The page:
ExchangeWire Research’s weekly roundup brings you up-to-date research findings from around the world, with additional insight provided by Hugh Williams, senior data analyst, ExchangeWire. In this week’s edition: Fraud threatens the credibility of digital advertising; Black Friday not just online phenomenon; and Cyber Monday beaten by December weekend.
Fraud threatens the credibility of digital advertising
Only 40% of major advertisers are confident that more than half of their adverts placed online in the last 12 months have been seen by people, according to research by QueryClick. Just 7% say they thought the proportion viewed by humans rather than bots was 80% or more.
Nine out of ten say that they believe that the lack of transparency in their programmatic ad campaigns is because the ad buying platform (DSP) they use is owned by their advertising agency. Despite four out of ten (41%) advertisers admitting that they have lost trust in programmatic advertising as a result of fraud, 70% are still planning to maintain, or even increase, their programmatic spend over the next 12 months.
The buyers surveyed said that they want to see regulation with some teeth; 85% said independent trade bodies, such as the IAB, should have more authority to monitor and penalise those knowingly committing ad fraud. Publishers selling the advertising space agree, however expressed concerns about introducing regulatory ‘red tape’.
Black Friday not just online phenomenon
High streets and department stores saw a combined footfall increase of 78% over the Black Friday weekend, in comparison to the previous three weekends in November 2017, finds a study by GroundTruth (formerly xAd).
Home electricals were top of the list for those taking part in this year’s Black Friday, with a quarter (25%) admitting they were planning to seek out deals on things like TVs, music systems, and headphones. This was reflective in GroundTruth’s footfall data which showed a 105% increase in footfall for electronic stores over the Black Friday weekend compared to the three weekends previous.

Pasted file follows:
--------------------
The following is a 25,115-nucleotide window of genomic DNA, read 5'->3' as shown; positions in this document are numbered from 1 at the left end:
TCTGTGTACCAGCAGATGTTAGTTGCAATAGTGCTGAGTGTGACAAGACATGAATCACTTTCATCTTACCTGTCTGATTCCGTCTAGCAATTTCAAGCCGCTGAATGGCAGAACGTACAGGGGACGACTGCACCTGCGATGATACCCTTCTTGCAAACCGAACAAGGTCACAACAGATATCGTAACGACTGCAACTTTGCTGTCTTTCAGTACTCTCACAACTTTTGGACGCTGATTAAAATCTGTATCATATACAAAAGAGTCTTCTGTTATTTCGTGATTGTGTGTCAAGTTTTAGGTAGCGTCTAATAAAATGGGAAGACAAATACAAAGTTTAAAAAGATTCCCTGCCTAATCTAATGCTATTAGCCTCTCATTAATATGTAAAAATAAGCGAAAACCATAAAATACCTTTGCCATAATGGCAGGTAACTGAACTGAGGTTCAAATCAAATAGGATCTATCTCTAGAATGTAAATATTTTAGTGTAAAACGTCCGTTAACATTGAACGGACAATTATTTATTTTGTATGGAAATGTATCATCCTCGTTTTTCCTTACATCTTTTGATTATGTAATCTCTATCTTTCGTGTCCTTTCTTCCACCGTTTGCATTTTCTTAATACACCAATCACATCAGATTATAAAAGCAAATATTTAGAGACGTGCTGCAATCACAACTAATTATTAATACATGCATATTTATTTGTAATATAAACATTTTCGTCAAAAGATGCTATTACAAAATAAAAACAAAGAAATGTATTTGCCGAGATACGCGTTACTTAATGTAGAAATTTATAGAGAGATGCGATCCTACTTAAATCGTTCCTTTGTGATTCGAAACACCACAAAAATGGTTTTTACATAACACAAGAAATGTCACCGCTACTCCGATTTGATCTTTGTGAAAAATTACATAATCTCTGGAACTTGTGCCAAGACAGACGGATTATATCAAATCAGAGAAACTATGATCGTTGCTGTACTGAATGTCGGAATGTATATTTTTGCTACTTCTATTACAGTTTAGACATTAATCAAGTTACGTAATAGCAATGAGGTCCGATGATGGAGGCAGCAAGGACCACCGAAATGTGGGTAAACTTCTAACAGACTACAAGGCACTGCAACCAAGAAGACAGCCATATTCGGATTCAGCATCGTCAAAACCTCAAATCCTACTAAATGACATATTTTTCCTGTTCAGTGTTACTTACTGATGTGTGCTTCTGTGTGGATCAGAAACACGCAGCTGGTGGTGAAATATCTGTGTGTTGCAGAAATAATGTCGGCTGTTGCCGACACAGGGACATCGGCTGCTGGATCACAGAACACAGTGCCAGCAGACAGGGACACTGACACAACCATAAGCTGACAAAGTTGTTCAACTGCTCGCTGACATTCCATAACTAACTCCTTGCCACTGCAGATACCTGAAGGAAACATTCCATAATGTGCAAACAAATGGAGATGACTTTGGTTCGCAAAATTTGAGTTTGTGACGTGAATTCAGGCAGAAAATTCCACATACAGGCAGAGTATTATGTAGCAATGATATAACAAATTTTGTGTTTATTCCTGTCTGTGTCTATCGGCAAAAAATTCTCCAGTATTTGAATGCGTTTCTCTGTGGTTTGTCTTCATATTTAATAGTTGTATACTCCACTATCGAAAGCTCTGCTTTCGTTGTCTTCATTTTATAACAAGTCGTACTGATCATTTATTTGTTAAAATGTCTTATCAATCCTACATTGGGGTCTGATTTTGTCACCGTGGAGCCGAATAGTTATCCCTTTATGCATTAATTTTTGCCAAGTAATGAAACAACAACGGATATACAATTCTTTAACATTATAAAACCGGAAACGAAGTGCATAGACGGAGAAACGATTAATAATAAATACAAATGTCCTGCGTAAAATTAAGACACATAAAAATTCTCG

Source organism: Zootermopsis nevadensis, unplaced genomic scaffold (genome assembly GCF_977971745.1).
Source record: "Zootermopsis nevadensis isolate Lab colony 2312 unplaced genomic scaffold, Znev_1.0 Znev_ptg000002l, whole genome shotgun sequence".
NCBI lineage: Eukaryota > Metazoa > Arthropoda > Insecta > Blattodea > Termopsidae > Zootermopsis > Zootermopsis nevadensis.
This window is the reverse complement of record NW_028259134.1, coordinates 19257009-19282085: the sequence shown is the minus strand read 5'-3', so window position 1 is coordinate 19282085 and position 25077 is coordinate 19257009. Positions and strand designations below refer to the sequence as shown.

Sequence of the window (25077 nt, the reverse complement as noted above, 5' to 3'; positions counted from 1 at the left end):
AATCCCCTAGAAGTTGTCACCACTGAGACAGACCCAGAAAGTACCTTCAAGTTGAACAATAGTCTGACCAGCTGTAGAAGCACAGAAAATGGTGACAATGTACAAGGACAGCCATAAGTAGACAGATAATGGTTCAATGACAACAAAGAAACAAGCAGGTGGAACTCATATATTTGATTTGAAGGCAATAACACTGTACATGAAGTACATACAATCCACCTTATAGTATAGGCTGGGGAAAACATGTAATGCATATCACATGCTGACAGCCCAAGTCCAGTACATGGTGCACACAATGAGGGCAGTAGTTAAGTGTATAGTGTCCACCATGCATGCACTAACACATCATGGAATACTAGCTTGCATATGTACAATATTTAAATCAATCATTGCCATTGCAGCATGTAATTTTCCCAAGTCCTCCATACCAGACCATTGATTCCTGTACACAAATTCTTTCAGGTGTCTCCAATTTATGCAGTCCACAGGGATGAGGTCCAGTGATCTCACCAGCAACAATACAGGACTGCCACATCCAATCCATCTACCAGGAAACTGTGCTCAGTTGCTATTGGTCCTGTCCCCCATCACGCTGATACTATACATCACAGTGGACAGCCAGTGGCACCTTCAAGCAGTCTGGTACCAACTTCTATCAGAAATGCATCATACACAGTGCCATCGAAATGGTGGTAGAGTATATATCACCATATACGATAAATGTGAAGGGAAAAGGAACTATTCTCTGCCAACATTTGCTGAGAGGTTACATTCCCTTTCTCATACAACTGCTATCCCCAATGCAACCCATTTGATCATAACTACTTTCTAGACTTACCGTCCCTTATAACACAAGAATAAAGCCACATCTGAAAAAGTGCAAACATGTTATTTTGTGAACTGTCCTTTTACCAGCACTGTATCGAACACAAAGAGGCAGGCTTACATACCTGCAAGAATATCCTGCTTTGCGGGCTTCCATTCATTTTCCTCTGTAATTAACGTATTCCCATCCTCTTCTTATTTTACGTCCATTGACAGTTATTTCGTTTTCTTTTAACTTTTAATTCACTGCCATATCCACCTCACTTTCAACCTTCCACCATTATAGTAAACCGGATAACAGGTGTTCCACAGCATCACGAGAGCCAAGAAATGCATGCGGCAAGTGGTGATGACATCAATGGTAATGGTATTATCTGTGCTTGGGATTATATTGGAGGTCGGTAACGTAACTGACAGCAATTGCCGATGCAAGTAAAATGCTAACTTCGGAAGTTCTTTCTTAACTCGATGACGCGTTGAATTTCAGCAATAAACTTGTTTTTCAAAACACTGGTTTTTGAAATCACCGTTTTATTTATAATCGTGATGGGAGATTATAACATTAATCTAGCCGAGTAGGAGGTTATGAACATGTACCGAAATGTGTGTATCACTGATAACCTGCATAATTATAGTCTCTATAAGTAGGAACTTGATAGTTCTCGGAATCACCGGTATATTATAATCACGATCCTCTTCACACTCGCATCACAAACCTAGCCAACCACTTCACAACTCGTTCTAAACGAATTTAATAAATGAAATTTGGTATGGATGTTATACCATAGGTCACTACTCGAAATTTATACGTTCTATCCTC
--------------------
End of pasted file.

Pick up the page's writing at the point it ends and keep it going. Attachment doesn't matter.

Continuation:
However, despite popular belief that 2017’s Black Friday would be an online affair, in addition to high streets, department, and electrical stores, GroundTruth found that physical fashion retail stores (42%), coffee shops (26%), restaurants, pubs, and fast-food outlets (50% combined) all saw an increase in footfall across the Black Friday weekend. In addition to this – the opportunity for different types of businesses to capitalise on the ‘sales holiday’ was shown by footfall rising in cinemas (9%) too.
Cyber Monday beaten by December weekend
Despite the bumper performance this year, Cyber Monday is no longer the biggest day of the year for e-commerce sales, according to Adyen.
Even with fewer discounts on offer, the findings show that e-commerce sales increased by an average of 22% each day this weekend (Friday 8th December – Sunday 10th December) compared with Cyber Monday.
The report also shows that the number of e-commerce shopping transactions in the UK increased 20% on 8th Friday, 28% on 9th Saturday, and 17% on 10th Sunday, when compared to Cyber Monday. This trend isn’t just isolated to the UK, with global sales figures showing an increase across the three days (12%, 13%, and 3% across Friday, Saturday, and Sunday, respectively).